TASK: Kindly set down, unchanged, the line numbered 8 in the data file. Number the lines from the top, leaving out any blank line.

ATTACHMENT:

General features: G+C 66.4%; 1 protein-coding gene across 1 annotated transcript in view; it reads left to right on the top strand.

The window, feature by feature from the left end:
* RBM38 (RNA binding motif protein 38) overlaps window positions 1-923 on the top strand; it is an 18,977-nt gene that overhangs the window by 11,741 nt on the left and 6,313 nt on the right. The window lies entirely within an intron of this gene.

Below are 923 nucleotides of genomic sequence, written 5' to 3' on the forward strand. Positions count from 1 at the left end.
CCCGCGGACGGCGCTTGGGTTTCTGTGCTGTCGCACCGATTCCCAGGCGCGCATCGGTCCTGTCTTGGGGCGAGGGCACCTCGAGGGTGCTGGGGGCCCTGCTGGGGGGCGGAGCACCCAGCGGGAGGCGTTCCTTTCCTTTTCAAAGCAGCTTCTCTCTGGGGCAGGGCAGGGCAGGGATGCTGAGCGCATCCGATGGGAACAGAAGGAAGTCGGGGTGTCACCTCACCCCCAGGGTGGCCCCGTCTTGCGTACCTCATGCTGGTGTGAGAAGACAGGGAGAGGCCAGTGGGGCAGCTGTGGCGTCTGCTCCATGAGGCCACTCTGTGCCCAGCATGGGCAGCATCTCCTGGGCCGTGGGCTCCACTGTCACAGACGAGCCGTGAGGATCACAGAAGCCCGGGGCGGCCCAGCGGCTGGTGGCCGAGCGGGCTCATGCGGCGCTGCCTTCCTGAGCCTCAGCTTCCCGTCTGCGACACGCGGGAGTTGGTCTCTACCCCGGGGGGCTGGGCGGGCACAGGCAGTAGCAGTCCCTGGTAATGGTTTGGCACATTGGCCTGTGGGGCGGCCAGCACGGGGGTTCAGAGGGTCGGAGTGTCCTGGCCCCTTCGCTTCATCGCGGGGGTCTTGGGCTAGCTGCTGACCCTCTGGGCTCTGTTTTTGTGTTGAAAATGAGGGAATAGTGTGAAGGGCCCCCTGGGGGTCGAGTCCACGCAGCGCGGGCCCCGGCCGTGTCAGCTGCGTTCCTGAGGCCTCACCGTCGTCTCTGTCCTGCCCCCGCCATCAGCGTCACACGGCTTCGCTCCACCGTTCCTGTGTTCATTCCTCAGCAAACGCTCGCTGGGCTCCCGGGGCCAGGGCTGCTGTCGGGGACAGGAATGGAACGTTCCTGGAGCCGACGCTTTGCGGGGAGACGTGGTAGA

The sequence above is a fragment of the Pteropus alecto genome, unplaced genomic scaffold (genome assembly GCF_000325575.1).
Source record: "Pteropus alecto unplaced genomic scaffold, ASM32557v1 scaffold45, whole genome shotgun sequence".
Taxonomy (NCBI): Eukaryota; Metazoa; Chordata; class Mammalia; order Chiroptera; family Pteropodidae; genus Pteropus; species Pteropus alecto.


Taxonomy (NCBI): Eukaryota; Metazoa; Chordata; class Mammalia; order Chiroptera; family Pteropodidae; genus Pteropus; species Pteropus alecto.